There are few bikes on the market designed for long-distance touring that hit the sweet spot in terms of performance, comfort, and practicality. When choosing a bike to ride from Milwaukee to Mountain View, California, with my son this summer, the Harley-Davidson Heritage Classic Softail made the cut, and with the benefit of hindsight, delivered flawlessly.

Bonneville Speedway
The Bonneville Speedway still lingers in my mind.Henri Boulanger

Riding through Wisconsin, Minnesota, and South Dakota in early August could mean several things, most of them heat- and bug-related. As a Wisconsin native and Midwest dweller for 40 years, I know of what I speak. One caveat from which bike to ride was the need to equally yoke it to my son Henri’s choice, the new Harley-Davidson Sport Glide, which also featured the 1,746cc Milwaukee-Eight 107 six-speed engine that produced 106 pound-feet of torque on the Cycle World dyno.

Harley-Davidson Heritage Classic and Sport Glide
The Harley-Davidson Heritage Classic and Sport Glide were compatible machines for a 2,100-mile trip across the countryGaz Boulanger

We needed saddlebags to carry everything for two weeks of riding, hotelling, and sightseeing, with no need to wear backpacks. Our ride clothing choices had to be versatile to handle early morning cold, afternoon heat, and the occasional rain shower. And the bike had to be nimble enough to handle the heavy bike traffic at the Sturgis Rally, the serpentine roads over Beartooth Pass, and the stark and mushy Bonneville salt flats. At a claimed 726 pounds full of fuel, the Heritage Classic weighs 111 pounds more than my sportier 2003 BMW R1150RT, which I rode across the country with my wife last June.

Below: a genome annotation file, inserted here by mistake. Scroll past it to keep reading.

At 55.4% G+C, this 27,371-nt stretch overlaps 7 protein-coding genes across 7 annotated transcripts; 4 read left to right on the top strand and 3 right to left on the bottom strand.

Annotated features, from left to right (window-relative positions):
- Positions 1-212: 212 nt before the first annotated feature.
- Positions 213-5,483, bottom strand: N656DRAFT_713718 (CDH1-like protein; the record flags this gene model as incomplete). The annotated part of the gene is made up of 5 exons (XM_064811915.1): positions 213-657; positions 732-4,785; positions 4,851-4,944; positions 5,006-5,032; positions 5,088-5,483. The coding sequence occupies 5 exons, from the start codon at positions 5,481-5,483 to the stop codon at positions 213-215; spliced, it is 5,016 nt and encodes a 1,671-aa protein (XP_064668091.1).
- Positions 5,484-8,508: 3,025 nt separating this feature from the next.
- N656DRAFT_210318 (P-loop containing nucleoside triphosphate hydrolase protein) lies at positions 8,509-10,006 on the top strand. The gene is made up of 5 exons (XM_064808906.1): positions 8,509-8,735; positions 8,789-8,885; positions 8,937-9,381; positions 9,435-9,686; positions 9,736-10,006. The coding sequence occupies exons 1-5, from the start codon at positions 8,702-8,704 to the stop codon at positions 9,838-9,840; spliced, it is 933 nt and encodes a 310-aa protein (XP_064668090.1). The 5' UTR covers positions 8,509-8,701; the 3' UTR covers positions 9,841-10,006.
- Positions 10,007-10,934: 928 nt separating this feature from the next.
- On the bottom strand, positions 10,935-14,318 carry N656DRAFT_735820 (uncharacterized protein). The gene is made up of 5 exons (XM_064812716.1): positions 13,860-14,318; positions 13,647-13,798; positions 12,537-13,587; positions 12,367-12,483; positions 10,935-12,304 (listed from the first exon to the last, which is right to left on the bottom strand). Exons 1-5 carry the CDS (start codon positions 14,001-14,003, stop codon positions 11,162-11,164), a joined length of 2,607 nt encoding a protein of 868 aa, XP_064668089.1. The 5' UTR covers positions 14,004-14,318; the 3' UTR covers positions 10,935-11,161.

The Heritage Classic has footboards, a more upright handlebar position, and a taller windshield than the Sport Glide, three very important features I couldn't do without on a 2,100-mile trip. My 6-foot-1 frame, longer arms, and size 13 boots needed more real estate.

How did it ride?

Many have mentioned that their experience with the new Milwaukee-Eight has been smoother than previous Heritage Classic drivetrains, and I agree. Shifting was less clunky, and the forward controls were much less troublesome for my big feet. Throttle response precise, with a just-right return spring that didn't cause hand fatigue after 400-plus mile days. It also didn't hurt that the bike had cruise control. First gear gets used up quickly after popping off the line at stop signs and stoplights and almost made me feel a bit rushed in the shift to second, but the tall sixth makes this light tourer feel mellow and relaxed at 80 mph.

While ticking off the highway miles was a necessity on the first two days and the last, we managed to enjoy smaller roads with more curves and fun for the majority of the ride. The Heritage Classic was a pleasure. I admit I am not the most aggressive backroad rider, but I never scraped the floorboards no matter how cambered the road was leading up and over Beartooth Pass in Montana and Wyoming.

Engine heat was quite noticeable when we got stuck at nearly single-digit speeds behind RVs through Yellowstone, but that’s to be expected with peak traffic and temps in the 80s.

Bonneville Salt flats
Two days on the Bonneville salt flats was an otherworldly experience, especially on Harleys.Henri Boulanger